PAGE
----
In general, a male measuring 27 inches at the withers may weigh about 100 pounds, while a female measuring 25 at the withers may weigh about 85 pounds.

Maremma Sheepdogs Versus Great Pyrenees: Temperament

Both dog breeds show several similarities temperament-wise, although it's also true that there may be some variance on an individual level.

The Maremma Sheepdog Temperament

The United Kennel Club describes Maremmas as dogs devoted to their owners.

As livestock guardians, they are perceptive dogs, meaning they are highly attuned to their surroundings and capable of noticing any subtle changes in their environment.

They are also described as being assertive, meaning they are not easily intimidated by any potential threats to their flocks and families and can readily take action if necessary, often without direction from their owners.

The Maremma Sheepdog Club of America doesn't recommend this breed as a pet, although in the right home with knowledgeable owners and with enough socialization, a Maremma Sheepdog may fulfill that purpose.

The Great Pyrenees Temperament

The American Kennel Club describes Prys as being confident, gentle and affectionate dogs. Despite their predisposition to being territorial and protective of their flocks or families, they are generally patient and tolerant, with quiet composure.

As livestock guardians with a history of working on their own, they are independent, strong-willed and fearless. They are loyal to their families and flocks.

While they can be somewhat aloof and reserved with strangers, they shouldn't appear shy, nervous or aggressive to humans. In the show ring, any of these signs are considered extremely serious faults.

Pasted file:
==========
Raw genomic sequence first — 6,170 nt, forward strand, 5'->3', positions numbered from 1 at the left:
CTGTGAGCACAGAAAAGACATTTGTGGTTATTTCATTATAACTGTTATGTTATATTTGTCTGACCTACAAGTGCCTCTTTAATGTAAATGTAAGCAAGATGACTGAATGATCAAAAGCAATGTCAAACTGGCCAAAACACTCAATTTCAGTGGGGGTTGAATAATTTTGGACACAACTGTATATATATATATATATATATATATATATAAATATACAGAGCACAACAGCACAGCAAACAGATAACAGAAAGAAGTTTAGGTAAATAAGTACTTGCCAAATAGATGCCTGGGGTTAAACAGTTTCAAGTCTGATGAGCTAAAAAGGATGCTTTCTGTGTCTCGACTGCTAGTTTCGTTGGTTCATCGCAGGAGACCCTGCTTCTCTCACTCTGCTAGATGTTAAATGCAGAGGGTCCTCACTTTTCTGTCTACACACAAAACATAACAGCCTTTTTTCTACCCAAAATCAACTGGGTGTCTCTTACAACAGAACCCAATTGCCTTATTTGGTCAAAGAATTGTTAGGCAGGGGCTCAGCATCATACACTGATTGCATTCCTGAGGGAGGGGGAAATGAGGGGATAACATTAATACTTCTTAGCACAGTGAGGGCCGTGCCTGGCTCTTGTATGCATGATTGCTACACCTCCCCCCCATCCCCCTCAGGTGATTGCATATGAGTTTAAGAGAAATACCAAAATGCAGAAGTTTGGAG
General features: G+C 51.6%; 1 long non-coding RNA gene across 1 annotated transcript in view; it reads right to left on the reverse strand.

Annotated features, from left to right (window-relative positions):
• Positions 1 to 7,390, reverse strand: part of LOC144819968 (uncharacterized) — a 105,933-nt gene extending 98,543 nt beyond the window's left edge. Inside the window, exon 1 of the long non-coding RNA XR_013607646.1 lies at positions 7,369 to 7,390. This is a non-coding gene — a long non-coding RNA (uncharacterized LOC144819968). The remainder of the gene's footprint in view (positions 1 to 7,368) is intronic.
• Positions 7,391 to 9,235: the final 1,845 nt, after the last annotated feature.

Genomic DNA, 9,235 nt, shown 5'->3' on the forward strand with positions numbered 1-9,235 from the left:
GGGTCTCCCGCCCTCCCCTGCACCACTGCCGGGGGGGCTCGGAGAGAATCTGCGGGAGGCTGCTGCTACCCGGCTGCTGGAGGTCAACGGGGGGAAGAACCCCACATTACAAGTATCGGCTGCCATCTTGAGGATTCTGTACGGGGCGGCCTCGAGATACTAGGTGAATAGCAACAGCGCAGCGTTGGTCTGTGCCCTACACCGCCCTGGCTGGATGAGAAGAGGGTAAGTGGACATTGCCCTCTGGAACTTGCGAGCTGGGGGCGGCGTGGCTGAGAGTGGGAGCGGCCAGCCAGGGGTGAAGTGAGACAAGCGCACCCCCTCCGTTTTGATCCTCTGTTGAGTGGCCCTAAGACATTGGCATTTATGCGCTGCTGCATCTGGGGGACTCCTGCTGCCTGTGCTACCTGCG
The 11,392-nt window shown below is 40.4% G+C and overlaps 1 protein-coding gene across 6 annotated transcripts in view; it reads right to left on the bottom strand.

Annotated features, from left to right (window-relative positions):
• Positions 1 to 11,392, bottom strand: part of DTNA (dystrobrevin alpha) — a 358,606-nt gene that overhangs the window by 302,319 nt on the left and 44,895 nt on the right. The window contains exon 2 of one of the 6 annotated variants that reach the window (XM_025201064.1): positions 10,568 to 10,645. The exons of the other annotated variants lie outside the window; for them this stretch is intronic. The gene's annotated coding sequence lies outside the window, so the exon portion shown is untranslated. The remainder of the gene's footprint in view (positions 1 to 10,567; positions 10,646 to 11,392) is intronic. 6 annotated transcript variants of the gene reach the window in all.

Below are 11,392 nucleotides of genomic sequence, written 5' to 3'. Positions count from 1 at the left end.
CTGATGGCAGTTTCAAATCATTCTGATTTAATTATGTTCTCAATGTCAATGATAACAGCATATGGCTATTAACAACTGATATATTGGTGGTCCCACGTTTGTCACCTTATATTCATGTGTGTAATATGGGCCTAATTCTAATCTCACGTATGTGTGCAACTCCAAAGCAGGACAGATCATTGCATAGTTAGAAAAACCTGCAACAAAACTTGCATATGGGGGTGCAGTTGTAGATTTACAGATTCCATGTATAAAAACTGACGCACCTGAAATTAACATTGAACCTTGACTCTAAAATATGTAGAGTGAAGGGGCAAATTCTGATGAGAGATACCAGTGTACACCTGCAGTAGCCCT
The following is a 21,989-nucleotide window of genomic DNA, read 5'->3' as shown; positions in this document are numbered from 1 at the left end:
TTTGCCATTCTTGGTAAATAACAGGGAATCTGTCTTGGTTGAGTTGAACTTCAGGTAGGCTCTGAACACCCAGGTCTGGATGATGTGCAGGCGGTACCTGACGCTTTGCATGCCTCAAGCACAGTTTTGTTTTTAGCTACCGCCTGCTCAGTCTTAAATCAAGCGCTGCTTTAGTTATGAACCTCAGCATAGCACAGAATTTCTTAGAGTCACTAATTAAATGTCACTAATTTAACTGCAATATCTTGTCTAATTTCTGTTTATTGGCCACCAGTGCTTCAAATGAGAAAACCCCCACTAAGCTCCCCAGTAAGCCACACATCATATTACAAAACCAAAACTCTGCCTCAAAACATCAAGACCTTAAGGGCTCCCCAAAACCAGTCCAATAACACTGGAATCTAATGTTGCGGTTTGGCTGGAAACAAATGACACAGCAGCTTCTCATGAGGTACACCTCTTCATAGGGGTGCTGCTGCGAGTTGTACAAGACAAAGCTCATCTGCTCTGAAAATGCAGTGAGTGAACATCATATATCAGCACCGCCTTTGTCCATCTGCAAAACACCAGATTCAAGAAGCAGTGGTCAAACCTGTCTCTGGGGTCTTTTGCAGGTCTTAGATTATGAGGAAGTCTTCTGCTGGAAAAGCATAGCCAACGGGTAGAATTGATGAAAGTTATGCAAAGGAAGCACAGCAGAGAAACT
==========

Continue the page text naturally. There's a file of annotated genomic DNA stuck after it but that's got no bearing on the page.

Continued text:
Maremma Sheepdogs Versus Great Pyrenees: Coats

While at a distance, the coats of Maremma Sheepdogs and Great Pyrenees appear similar, there are some slight key differences.

The Maremma Sheepdog's Coat

The Maremma's coat is long, straight and harsh. There may be a slight wave, but a curly coat is often the reason for disqualification in the show ring.

Around the neck, longer hair creates a "collar," and some limited fringes may be seen on the thighs. The tail should have long hair that extends all the way to the tip and not just along the underside.

The coat color is solid white, but some shades of pale ivory, orange or lemon are tolerated as long as they are not to the extent as to deviate significantly from the desired white coat color.

Solid Isabella color, Isabella patches or black shading is not accepted. This is to preserve this breed's distinctive white coat color, which plays an essential role in this dog breed's work as livestock guardians.

Indeed, the white color is purposely selected to allow these dogs to blend in with the flock and deter predators.

Maremmas, just like Great Pyrenees, are equipped with a wooly and dense undercoat that sheds out twice a year in the spring and the fall.

The Great Pyrenees' Coat

The top coat is long, thick and coarse, and some slight waving is acceptable, but a curly coat is considered a fault. The hairs should lie flat and close to the body. The undercoat is wooly.

On the neck and shoulders, the coat forms a ruff that is more distinguished in males.

Feathering may be noticed along the back of the front legs and the back of the thighs. This feathering helps protect this breed's legs and feet from cold, wet, or rough terrain.

The longer hairs on the tail form a plume, which is formed by longer hairs flowing on the underside of the tail, giving the tail a slightly tapered appearance.